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Researchers at Kaiser Permanente have discovered an intervention that can teach people in addiction programs how they can connect with the primary care medical team on physical and mental health issues with long-term benefits lasting more than five years. The benefits include fewer substance-related emergency department visits and more primary care use. 

The five-year follow-up study of the LINKAGE experiment examined 503 patients at a Kaiser Permanente outpatient clinic between 2011 and 2013. The study findings were published in the JAMA Network Open on November 10, 2022. In the LINKAGE study, the results of the patients that underwent patient activation training were compared to those of patients that didn’t.

Substance use patients have increased rates of chronic diseases 

Lead study author Esti Iturralde said that substance use disorder patients have more mental and physical problems than those without the disorder. Iturralde said that such patients have increased rates of chronic illnesses and early mortality and use emergency care more often than preventive services.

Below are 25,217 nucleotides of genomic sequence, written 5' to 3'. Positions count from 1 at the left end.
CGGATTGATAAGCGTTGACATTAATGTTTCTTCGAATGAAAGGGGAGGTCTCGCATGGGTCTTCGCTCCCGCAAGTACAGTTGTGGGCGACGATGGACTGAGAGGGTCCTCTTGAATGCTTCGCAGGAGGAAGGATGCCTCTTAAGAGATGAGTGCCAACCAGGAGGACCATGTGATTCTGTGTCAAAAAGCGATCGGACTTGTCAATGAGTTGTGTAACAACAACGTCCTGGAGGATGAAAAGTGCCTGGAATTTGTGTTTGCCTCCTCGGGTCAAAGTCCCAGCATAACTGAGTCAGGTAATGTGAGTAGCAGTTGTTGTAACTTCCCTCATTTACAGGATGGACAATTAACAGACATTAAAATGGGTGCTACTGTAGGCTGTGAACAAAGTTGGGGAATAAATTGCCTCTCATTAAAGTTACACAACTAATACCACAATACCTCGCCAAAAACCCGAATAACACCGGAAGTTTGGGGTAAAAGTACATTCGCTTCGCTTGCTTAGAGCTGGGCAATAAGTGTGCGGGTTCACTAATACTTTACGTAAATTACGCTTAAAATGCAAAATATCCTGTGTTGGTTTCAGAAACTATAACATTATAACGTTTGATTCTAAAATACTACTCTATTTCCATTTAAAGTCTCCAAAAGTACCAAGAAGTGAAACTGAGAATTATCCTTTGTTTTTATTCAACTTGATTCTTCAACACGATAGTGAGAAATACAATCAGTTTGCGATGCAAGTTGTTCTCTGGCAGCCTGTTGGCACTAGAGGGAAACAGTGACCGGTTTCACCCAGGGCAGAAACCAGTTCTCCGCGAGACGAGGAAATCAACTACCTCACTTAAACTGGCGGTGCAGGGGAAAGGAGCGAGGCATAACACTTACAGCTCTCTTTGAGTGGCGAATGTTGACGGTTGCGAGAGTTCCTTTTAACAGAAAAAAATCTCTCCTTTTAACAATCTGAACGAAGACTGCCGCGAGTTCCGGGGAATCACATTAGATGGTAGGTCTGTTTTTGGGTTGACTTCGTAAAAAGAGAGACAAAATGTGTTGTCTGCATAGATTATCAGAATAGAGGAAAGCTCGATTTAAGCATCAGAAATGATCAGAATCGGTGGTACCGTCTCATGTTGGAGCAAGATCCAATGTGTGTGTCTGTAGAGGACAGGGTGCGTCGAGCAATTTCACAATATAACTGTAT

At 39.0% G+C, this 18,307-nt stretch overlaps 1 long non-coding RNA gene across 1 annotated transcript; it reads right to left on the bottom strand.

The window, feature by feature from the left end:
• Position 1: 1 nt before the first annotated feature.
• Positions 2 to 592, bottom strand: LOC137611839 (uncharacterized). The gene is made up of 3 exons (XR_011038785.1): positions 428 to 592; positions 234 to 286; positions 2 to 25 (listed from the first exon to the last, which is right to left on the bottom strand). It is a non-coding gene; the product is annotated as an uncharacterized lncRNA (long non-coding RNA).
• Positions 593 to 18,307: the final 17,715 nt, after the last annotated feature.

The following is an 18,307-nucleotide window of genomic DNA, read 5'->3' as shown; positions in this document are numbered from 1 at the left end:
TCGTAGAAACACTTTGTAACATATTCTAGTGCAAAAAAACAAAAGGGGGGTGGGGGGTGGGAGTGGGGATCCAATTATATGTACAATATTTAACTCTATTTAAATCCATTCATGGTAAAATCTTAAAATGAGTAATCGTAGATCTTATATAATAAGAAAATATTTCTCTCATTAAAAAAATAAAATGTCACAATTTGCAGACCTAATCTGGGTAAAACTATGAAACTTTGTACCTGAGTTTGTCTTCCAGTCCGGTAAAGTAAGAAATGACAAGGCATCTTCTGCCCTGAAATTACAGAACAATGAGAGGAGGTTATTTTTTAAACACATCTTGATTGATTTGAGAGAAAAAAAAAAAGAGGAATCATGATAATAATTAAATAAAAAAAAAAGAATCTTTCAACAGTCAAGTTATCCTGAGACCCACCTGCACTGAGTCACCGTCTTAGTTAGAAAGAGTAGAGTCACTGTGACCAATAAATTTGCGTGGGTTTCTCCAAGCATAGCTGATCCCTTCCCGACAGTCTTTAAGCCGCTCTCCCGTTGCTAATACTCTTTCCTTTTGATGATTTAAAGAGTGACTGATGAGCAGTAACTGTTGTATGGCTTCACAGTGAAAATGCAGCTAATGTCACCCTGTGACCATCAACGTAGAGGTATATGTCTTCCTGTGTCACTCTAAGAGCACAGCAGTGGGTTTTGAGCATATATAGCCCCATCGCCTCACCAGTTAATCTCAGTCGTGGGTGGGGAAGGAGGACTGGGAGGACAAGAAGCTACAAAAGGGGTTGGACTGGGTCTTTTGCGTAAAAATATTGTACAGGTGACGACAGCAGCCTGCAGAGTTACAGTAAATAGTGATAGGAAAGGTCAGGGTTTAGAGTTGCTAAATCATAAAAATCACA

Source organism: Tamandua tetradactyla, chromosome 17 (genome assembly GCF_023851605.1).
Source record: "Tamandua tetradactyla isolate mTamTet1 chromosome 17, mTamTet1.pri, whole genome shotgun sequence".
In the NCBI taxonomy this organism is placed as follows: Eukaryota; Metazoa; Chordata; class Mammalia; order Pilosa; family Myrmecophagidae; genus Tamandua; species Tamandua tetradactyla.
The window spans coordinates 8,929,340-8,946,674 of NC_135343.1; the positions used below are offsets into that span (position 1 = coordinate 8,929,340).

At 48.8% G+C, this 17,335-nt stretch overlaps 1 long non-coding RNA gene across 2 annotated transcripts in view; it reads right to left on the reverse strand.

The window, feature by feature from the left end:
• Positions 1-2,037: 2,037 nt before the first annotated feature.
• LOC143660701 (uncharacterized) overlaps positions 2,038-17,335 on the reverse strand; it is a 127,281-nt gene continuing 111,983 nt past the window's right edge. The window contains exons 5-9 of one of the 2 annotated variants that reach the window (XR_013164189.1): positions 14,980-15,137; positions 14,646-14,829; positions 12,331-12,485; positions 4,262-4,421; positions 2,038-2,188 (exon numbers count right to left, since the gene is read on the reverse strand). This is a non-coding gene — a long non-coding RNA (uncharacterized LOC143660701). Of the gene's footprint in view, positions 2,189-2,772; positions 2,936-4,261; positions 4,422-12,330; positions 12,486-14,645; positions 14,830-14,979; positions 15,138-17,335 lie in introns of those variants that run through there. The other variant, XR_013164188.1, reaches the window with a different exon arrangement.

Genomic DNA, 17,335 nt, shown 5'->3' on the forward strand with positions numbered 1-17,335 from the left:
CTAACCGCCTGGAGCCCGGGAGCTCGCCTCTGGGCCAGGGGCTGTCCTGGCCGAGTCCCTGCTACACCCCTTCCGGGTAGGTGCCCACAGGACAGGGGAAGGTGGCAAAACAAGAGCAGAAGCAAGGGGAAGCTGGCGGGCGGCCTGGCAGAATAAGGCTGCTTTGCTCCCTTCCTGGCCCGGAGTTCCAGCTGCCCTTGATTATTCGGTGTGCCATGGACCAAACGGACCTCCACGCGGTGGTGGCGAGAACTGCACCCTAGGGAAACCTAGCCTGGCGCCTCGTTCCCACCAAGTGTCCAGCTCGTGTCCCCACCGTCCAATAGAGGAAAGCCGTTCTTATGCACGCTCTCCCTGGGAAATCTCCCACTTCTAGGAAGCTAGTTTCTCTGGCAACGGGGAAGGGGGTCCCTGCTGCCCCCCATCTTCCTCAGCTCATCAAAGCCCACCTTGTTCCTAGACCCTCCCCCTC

The intervention sought to improve their relationship with primary care and equip them with the knowledge and self-assurance necessary to speak up on their behalf in the healthcare system.

A behavioural health expert will lead 6 group meetings of the intervention. Participants gain knowledge about how to utilize the computerized patient portal, set objectives for their recovery and health, and communicate with doctors more effectively. In order to improve their relationship, LINKAGE volunteers also have a guided phone conversation or email interaction with the primary care provider.

Initial LINKAGE study findings revealed in 2016

The findings of the initial LINKAGE study were revealed in a 2016 JAMA Psychiatry research. It showed that patients experienced remarkable short-term benefits, including increased usage of the patient online, increased abstinence from drug use, and increased likelihood of discussing substance use with a care physician.

Individuals who completed the intervention were much more inclined to seek primary care services and less inclined to visit the emergency room with a substance-related issue, according to this 5-year follow-up study analyzing patient information up to 2018.